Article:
Have you ever worked in a company where every functional group had their own “kingdom”? I have. It was frustrating. I’ve also had the pleasure of consulting for companies where the objective seems to be “How can we screw the other groups?” and communication seems to be discouraged. Here is a short story based on an actual meeting I attended. The names and places have been changed. I might have added a little “color” to make the story funnier.
I was recently part of a project for a medical device company that required changes to many products due to changes in regulations. During the exercise, some of the company personnel decided now would be a good time to assess product sales and to eliminate products with little to no sales during the past few years. However, this company has never eliminated products, regardless of sales performance.
The sales and marketing resources look over the list of affected products. They decide to exit the market on about 10% of the products. There haven’t been significant sales for quite some time. Several of the products have also been replaced by newer and better products. Keeping these products active is a burden on company systems, inventories, etc. and would require additional expenses and maintenance to keep regulatory registrations up to speed. Everyone reviews the list and agrees.
The team proceeds with eliminating the products from the market. A decision is made to scrap quite a few of the products on the shelf. For some of the others, the team decides to keep the inventory and allow slow sales to deplete the remaining inventory. In all cases, no more product will be manufactured. In all cases, the products will not be re-registered or marketed. But it makes sense; some doctors still might use existing quantity on hand.
The team works hard but makes the project deadline. This is a real deadline because the regulations go into effect. Any product not meeting the new regulations by this date represents a compliance issue. The team is happy and celebrates success with a small party–unusual in the corporate world these days.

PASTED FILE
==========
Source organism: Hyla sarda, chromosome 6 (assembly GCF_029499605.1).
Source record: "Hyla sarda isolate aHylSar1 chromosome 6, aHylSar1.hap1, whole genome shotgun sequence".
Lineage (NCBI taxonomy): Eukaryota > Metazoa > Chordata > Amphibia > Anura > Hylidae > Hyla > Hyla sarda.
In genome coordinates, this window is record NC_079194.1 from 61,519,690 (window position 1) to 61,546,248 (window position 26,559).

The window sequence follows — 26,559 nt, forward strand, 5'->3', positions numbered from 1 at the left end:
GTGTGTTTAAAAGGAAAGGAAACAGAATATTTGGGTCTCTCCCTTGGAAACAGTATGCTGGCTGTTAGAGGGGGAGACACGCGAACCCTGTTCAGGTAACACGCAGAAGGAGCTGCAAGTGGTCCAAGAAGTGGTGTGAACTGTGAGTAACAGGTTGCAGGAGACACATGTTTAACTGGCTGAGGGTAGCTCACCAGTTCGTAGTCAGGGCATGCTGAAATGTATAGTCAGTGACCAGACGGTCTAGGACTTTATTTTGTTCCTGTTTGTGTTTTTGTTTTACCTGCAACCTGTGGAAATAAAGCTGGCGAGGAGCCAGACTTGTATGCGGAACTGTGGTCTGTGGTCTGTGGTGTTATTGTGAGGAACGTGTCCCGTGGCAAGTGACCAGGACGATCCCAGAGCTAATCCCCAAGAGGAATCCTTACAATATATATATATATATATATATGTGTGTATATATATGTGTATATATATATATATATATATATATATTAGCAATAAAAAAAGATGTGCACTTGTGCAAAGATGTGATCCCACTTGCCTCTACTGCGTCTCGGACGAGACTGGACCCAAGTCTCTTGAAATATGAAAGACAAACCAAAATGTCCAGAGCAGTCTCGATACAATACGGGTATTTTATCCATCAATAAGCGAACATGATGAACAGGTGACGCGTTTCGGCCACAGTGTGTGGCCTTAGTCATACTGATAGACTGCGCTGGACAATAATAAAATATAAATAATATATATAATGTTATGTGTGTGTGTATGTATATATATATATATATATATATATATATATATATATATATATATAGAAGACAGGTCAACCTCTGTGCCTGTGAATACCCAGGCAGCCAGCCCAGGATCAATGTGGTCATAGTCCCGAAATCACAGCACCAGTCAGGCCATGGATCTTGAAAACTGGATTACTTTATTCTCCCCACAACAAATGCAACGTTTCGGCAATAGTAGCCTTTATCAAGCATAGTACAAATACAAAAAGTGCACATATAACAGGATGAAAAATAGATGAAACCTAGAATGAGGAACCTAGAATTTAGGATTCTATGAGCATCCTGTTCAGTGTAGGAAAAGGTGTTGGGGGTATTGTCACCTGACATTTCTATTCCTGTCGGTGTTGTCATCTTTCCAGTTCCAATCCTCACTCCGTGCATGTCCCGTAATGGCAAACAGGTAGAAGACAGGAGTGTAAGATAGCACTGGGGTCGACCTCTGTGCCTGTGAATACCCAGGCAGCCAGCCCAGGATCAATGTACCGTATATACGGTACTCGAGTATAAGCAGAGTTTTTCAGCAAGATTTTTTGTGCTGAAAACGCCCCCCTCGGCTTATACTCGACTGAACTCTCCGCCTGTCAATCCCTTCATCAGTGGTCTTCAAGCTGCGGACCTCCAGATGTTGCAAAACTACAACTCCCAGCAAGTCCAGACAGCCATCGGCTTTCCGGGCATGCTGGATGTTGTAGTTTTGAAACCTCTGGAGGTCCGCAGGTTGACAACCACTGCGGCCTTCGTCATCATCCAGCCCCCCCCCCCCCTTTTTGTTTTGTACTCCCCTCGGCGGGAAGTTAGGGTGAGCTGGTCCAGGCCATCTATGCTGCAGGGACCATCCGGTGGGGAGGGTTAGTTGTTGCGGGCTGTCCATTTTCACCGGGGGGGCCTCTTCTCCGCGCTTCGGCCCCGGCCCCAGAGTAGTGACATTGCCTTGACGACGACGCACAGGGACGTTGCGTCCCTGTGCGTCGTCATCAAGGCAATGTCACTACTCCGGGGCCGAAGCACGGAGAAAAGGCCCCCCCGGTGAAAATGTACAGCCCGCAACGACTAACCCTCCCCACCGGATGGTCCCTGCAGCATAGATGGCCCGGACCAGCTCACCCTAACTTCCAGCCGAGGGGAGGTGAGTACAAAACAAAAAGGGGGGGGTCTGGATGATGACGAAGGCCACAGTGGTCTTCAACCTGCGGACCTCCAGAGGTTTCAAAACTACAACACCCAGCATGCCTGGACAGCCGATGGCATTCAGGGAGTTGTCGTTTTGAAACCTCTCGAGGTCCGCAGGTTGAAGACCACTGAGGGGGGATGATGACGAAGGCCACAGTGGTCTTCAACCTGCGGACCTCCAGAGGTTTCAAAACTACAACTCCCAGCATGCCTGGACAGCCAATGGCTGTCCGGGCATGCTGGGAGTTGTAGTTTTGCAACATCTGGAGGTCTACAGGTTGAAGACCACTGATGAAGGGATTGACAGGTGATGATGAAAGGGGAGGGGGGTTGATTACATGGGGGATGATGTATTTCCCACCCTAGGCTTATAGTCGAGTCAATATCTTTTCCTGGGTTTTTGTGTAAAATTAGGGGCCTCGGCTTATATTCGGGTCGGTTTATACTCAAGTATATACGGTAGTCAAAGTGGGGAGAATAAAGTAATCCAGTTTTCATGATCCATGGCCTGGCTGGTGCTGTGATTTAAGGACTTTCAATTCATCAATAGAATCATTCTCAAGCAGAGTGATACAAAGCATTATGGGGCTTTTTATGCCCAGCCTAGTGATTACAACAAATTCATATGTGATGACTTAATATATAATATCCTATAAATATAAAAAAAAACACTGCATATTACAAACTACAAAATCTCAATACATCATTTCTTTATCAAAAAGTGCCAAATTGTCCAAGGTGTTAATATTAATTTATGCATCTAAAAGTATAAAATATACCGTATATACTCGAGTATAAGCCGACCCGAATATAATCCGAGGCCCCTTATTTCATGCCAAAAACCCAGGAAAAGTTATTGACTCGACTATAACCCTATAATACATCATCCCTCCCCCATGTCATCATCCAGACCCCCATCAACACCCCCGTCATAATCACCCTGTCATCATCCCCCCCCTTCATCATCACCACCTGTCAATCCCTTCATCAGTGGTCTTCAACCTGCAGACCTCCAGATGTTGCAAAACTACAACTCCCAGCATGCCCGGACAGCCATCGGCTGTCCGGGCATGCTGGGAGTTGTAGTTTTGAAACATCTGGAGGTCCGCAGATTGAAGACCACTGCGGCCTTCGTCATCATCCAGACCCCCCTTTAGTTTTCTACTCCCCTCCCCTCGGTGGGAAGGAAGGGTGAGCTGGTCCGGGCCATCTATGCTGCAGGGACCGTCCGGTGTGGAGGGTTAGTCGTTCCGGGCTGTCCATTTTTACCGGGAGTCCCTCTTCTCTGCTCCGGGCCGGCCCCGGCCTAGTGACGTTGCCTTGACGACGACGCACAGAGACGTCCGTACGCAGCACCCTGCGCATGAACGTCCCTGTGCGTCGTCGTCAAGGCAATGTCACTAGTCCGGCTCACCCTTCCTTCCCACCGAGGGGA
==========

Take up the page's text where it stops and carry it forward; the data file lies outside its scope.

Weeks after the project is done, requests stream in demanding that several eliminated products be reactivated. In a couple of cases, there might have been some errors. Humans make mistakes. The team works to correct the errors and all is good.
The requests continue. Not a lot, but more than the team expects. The team members have moved on to other demanding projects. Didn’t everyone review the list of products slated for elimination?
As it turns out, not everyone did review the list. As it turns out, the team’s interpretation of “elimination” is not shared across the company. As it turns out, the systems the team used to eliminate products are not used by other functions in the organization. Bummer. This project was pretty smooth until now.
Other functions, not a part of the original team, start demanding reactivation of several products. “You need to reactivate this product. If not, we will lose a couple thousand dollars in sales.” Unfortunately, it would cost the company at least this much to reactivate the products just to fill the small order and then eliminate it again.
The team calls a meeting, this time including the “other functions”. The attendees all learn a little about one another and the importance of their roles. More importantly, the attendees learn that none of the enterprise systems that each functional group uses communicates with the other. Most importantly, the attendees learn that the functional groups are terrible about communicating with one another.
Regardless of size, companies need to understand the importance and usefulness of cross-functionality and active communication. Building kingdoms went out of fashion during medieval times. We need to establish cultures of communication. Stop building walls and figure out how to tear them down. Understand that change is part of life. Realize that any change should be examined holistically. Understand both short-term and long-term ramifications and benefits of change.